Roaming around the ol' noggin

Boy, did I keep going back and forth on this one. The Jackals expertly recreate the rambling psychedelic americana of late-era Byrds--minus Roger McGuinn's iconic vocals, of course. I kept waiting to hear something that elevated this above the tribute level. And then I stopped waiting.

The Jackals
(Burger Records)
There's no cribbing here despite the fact that the Jackals do what countless other bands have done. They dig deep into influences and recreate a sound without a supporting scene. And why not? The late 60s and early 70s gave us some of the greatest music of all time. Yes, Rolling Stone overstates this with every "Best Albums Ever" issue, but boomer nostalgia isn't the reason for this acclaim.

Let's take a very quick look at 1968. The Byrds released two albums (The Notorious Byrd Brothers and Sweetheart of the Rodeo), Johnny Cash threw out Live at Folsom Prison, Creedence released its first album and then there are the albums you know by heart: White Light/White Heat, Music from Big Pink and Astral Weeks. Oh, and the Mothers of Invention released We're Only In It for the Money and Cruising with Rueben and the Jets. Not to mention minor events like the White Album and Beggars Banquet. Do you seriously think any year since 1973 measures up? No, and it's not close. Even 1991 (the year of Nevermind, Still Feel Gone and so much more) doesn't come close in terms of depth.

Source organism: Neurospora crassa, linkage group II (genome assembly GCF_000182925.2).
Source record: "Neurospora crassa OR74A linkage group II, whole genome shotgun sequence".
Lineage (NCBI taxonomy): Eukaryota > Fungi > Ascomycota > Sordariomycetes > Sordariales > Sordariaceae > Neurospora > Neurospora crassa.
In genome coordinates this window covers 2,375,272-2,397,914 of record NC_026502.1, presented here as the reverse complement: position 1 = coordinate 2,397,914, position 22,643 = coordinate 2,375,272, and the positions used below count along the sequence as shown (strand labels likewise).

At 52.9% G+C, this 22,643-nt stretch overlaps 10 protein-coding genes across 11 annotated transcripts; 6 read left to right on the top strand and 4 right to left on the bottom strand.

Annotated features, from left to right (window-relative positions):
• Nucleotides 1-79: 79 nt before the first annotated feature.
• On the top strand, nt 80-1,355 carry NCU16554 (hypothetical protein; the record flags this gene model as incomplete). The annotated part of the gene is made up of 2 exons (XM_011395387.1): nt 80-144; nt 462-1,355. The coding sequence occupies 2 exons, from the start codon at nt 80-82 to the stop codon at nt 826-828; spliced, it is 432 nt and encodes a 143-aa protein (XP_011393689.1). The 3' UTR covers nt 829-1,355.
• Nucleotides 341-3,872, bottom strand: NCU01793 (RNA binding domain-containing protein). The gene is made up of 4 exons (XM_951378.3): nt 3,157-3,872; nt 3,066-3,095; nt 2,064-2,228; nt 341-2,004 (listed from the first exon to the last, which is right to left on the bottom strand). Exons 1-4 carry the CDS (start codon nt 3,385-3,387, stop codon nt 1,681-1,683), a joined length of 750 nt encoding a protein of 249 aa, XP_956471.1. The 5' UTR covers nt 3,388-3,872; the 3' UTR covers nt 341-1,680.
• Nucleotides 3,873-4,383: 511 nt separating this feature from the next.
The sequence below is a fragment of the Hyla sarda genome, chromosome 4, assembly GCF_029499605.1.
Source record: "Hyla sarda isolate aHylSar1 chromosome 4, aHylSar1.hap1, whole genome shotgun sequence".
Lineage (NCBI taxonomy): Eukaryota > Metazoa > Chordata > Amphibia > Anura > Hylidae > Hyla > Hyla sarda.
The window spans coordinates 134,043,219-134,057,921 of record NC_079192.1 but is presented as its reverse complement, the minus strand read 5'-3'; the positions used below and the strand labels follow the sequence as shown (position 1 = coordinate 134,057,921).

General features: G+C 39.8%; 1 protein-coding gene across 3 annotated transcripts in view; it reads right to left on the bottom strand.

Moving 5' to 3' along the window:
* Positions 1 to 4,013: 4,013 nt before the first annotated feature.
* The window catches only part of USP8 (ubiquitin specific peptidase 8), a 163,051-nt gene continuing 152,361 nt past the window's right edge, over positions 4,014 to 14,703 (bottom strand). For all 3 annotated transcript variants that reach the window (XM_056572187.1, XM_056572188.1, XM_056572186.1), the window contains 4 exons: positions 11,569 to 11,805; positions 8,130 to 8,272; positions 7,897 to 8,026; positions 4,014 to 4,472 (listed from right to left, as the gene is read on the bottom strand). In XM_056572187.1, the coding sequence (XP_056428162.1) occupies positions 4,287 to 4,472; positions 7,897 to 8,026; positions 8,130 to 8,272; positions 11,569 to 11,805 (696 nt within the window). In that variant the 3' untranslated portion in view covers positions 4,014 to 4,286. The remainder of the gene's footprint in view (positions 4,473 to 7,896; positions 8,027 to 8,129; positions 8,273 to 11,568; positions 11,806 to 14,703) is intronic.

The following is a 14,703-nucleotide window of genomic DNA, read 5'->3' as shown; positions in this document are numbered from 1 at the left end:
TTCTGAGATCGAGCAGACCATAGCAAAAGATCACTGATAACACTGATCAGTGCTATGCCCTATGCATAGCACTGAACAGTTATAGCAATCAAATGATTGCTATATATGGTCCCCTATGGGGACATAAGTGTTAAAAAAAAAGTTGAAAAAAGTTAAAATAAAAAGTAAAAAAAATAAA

So I'm re-evaluating the way I look at stuff like this. The Jackals aren't reverent in their sound. They do a fine psychedelia, and they write solid songs. If you're in the mood, this album will satisfy a craving. Is it the second coming of anything? No. But it sure does set a nice plate for the frontal lobes.

The Jackals do throw some modern ideas into the hopper, but that's mostly in terms of arrangements and superior production values. These songs bound about most pleasantly, and there's very little drop-off as the album rolls on. If this isn't your sound, then so be it. There's no great musical revolution going on here--just good music. And in the final analysis, I'll take that every time.

Jon Worley

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